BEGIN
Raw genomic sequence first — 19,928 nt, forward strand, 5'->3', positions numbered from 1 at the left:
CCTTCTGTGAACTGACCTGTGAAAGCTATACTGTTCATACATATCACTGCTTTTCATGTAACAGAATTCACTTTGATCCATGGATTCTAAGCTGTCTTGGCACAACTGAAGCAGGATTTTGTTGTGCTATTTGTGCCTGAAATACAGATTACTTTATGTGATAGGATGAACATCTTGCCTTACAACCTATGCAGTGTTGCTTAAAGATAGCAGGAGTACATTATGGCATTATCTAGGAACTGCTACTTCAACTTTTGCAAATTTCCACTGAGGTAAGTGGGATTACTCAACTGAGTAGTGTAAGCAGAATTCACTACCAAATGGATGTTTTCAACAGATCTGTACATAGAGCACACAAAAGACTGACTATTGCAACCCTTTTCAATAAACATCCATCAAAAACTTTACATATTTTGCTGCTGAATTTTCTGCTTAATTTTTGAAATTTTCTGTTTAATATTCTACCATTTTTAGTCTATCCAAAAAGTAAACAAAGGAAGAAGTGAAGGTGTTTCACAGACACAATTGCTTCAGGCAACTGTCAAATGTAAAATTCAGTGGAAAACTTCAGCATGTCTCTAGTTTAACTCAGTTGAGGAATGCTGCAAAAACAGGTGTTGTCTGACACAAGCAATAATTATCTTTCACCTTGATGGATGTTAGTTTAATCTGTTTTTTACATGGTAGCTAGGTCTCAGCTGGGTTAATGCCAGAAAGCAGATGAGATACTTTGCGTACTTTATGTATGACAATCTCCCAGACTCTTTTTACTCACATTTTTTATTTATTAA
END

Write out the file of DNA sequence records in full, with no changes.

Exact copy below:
Raw genomic sequence first — 19,928 nt, forward strand, 5'->3', positions numbered from 1 at the left:
CCTTCTGTGAACTGACCTGTGAAAGCTATACTGTTCATACATATCACTGCTTTTCATGTAACAGAATTCACTTTGATCCATGGATTCTAAGCTGTCTTGGCACAACTGAAGCAGGATTTTGTTGTGCTATTTGTGCCTGAAATACAGATTACTTTATGTGATAGGATGAACATCTTGCCTTACAACCTATGCAGTGTTGCTTAAAGATAGCAGGAGTACATTATGGCATTATCTAGGAACTGCTACTTCAACTTTTGCAAATTTCCACTGAGGTAAGTGGGATTACTCAACTGAGTAGTGTAAGCAGAATTCACTACCAAATGGATGTTTTCAACAGATCTGTACATAGAGCACACAAAAGACTGACTATTGCAACCCTTTTCAATAAACATCCATCAAAAACTTTACATATTTTGCTGCTGAATTTTCTGCTTAATTTTTGAAATTTTCTGTTTAATATTCTACCATTTTTAGTCTATCCAAAAAGTAAACAAAGGAAGAAGTGAAGGTGTTTCACAGACACAATTGCTTCAGGCAACTGTCAAATGTAAAATTCAGTGGAAAACTTCAGCATGTCTCTAGTTTAACTCAGTTGAGGAATGCTGCAAAAACAGGTGTTGTCTGACACAAGCAATAATTATCTTTCACCTTGATGGATGTTAGTTTAATCTGTTTTTTACATGGTAGCTAGGTCTCAGCTGGGTTAATGCCAGAAAGCAGATGAGATACTTTGCGTACTTTATGTATGACAATCTCCCAGACTCTTTTTACTCACATTTTTTATTTATTAA